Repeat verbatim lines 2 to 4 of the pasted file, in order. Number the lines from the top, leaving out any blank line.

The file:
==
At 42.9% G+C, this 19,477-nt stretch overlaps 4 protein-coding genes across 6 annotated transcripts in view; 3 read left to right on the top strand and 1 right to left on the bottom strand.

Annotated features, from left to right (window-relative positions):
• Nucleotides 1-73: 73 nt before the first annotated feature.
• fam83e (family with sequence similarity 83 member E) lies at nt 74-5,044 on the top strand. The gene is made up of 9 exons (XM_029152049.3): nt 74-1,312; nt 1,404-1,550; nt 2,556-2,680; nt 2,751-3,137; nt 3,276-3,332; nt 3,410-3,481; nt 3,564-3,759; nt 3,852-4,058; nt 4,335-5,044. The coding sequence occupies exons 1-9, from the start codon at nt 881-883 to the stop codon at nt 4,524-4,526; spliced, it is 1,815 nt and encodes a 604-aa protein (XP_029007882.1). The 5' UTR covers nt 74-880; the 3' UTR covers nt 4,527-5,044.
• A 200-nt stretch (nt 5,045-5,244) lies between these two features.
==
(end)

Annotated features, from left to right (window-relative positions):
• Nucleotides 1-73: 73 nt before the first annotated feature.
• fam83e (family with sequence similarity 83 member E) lies at nt 74-5,044 on the top strand. The gene is made up of 9 exons (XM_029152049.3): nt 74-1,312; nt 1,404-1,550; nt 2,556-2,680; nt 2,751-3,137; nt 3,276-3,332; nt 3,410-3,481; nt 3,564-3,759; nt 3,852-4,058; nt 4,335-5,044. The coding sequence occupies exons 1-9, from the start codon at nt 881-883 to the stop codon at nt 4,524-4,526; spliced, it is 1,815 nt and encodes a 604-aa protein (XP_029007882.1). The 5' UTR covers nt 74-880; the 3' UTR covers nt 4,527-5,044.